or that he has acted without or in excess of jurisdiction. There will be a judicial review of the award:
(1) When the supposed errors of fact or of law are so patent, gross and prejudicial to a party. (Chung
Fu Industries, Inc. vs. Court of Appeals, 206 SCRA 545).
(2) When the arbitrator failed to apply the agreement of the parties the breach of which gave rise to
the dispute submitted to arbitration. (Chung Fu Industries, Inc. vs. Court of Appeals, 206 SCRA
(3) When the arbitrator gave one party unjustified extra compensation for certain items of work.
(Chung Fu Industries, Inc. vs. Court of Appeals, 206 SCRA 545).
(4) When one party has been deprived of a fair opportunity to present his position before the arbitral
tribunal. (Hi Precision Steel Center, Inc. vs. Lim Kim Steel Builders, Dec. 13, 1993).
(5) When the award was obtained through fraud or corruption of the arbitrator, or there was evident
partiality of the arbitrator, or the arbitrator was guilty of misconduct, or that the arbitrator exceed his
powers. (Hi Precision Steel Center, Inc. vs. Lim Kim Steel Builders, Dec. 13, 1993).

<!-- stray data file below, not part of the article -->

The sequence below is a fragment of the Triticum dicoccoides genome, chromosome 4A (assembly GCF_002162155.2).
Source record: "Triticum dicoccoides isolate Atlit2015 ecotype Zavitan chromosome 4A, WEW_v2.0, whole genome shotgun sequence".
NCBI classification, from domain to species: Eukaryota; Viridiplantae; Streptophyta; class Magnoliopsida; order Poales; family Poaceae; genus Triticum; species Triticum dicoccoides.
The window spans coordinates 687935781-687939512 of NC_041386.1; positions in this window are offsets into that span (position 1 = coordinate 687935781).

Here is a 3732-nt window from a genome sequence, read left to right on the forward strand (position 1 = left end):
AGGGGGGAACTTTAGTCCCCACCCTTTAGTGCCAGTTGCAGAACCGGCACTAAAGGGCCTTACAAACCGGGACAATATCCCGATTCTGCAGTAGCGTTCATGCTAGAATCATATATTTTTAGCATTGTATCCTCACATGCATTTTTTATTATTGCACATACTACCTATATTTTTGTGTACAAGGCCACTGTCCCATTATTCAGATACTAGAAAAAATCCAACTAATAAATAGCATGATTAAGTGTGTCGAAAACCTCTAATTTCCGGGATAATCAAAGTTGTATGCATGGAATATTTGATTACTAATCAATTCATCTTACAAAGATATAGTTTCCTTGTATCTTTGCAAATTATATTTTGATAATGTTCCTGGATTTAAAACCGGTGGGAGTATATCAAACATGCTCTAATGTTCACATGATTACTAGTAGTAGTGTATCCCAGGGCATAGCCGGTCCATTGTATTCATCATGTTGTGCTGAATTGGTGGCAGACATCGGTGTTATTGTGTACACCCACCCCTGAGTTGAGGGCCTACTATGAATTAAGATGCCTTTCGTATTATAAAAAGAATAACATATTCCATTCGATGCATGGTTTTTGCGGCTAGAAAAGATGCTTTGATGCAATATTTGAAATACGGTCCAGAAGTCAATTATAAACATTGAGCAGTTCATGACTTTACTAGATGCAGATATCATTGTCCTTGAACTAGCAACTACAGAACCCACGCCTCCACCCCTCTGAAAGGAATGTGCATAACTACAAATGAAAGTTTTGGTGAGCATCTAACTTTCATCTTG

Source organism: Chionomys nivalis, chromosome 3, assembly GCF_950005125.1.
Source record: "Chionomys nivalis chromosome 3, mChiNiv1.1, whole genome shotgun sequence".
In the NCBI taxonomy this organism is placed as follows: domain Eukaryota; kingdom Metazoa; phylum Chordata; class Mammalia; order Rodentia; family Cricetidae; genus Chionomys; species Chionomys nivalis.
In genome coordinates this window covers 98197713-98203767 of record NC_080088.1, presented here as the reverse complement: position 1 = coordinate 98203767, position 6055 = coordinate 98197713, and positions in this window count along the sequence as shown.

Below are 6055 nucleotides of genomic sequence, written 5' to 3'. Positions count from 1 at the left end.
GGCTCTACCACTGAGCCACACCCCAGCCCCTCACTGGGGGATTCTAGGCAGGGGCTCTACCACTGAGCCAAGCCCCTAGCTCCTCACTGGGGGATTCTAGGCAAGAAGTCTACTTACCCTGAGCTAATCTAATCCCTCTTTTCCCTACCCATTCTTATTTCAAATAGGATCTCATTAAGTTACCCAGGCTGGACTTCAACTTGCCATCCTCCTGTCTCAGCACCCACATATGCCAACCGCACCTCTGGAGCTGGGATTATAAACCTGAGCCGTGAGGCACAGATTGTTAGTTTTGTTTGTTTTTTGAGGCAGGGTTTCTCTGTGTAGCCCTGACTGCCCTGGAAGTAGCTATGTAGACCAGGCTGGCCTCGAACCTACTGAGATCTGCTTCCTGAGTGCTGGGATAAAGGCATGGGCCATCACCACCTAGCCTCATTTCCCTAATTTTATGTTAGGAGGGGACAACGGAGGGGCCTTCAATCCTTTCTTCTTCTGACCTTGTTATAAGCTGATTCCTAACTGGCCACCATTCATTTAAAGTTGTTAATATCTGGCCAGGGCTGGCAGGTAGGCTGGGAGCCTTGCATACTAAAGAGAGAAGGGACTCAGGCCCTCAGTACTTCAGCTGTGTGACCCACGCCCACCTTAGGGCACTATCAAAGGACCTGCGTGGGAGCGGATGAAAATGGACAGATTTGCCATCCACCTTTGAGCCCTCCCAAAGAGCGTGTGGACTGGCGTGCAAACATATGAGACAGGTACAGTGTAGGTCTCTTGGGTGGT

On the other hand, Article 5 of the UNCITRAL Model Law expressly states that no court shall
intervene except where so provided in the law. The only way to question the award or action of the
tribunal will be an application for setting aside the award on the grounds provided for in Article 34 of
the said law. The arbitral award may be set aside by the court only if:
a) the party to the arbitration agreement was under some incapacity;

b) the party was unable to present his case; or

c) the award was beyond the terms of the submission to arbitration; or
d) the composition of the arbitral tribunal or the arbitral procedure was not in accordance with the
agreement of the parties.
e) the court finds the subject-matter of the dispute is not capable of settlement by arbitration under
the law of this State; or
f) the award is in conflict with the public policy of the state.
Further, judicial intervention is limited to those aspects relating to the arbitral processes, e.g., the
issuance of provisional relief pending the arbitral proceedings, assistance in the taking of evidence,